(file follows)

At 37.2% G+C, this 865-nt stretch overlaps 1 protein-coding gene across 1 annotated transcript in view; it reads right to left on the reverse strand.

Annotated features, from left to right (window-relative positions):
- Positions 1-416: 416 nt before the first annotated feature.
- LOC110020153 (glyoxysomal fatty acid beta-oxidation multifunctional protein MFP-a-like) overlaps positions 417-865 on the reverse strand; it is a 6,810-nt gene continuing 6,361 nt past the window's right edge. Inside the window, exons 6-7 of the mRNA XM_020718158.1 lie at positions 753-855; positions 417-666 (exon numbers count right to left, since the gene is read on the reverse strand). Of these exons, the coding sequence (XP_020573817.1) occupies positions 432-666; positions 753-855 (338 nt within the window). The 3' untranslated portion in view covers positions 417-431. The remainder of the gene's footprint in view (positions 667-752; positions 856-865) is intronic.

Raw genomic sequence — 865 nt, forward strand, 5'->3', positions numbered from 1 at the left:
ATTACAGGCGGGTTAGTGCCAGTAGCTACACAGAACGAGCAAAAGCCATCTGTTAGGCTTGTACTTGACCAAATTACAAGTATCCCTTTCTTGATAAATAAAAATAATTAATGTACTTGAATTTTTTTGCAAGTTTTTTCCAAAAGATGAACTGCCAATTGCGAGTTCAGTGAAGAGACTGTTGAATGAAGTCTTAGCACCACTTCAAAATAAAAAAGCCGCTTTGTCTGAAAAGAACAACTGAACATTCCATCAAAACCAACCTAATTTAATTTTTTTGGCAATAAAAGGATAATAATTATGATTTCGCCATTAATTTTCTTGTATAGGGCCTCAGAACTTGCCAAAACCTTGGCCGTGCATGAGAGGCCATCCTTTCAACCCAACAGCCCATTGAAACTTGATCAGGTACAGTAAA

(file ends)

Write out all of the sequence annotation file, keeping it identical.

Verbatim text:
At 37.2% G+C, this 865-nt stretch overlaps 1 protein-coding gene across 1 annotated transcript in view; it reads right to left on the reverse strand.

Annotated features, from left to right (window-relative positions):
- Positions 1-416: 416 nt before the first annotated feature.
- LOC110020153 (glyoxysomal fatty acid beta-oxidation multifunctional protein MFP-a-like) overlaps positions 417-865 on the reverse strand; it is a 6,810-nt gene continuing 6,361 nt past the window's right edge. Inside the window, exons 6-7 of the mRNA XM_020718158.1 lie at positions 753-855; positions 417-666 (exon numbers count right to left, since the gene is read on the reverse strand). Of these exons, the coding sequence (XP_020573817.1) occupies positions 432-666; positions 753-855 (338 nt within the window). The 3' untranslated portion in view covers positions 417-431. The remainder of the gene's footprint in view (positions 667-752; positions 856-865) is intronic.

Raw genomic sequence — 865 nt, forward strand, 5'->3', positions numbered from 1 at the left:
ATTACAGGCGGGTTAGTGCCAGTAGCTACACAGAACGAGCAAAAGCCATCTGTTAGGCTTGTACTTGACCAAATTACAAGTATCCCTTTCTTGATAAATAAAAATAATTAATGTACTTGAATTTTTTTGCAAGTTTTTTCCAAAAGATGAACTGCCAATTGCGAGTTCAGTGAAGAGACTGTTGAATGAAGTCTTAGCACCACTTCAAAATAAAAAAGCCGCTTTGTCTGAAAAGAACAACTGAACATTCCATCAAAACCAACCTAATTTAATTTTTTTGGCAATAAAAGGATAATAATTATGATTTCGCCATTAATTTTCTTGTATAGGGCCTCAGAACTTGCCAAAACCTTGGCCGTGCATGAGAGGCCATCCTTTCAACCCAACAGCCCATTGAAACTTGATCAGGTACAGTAAA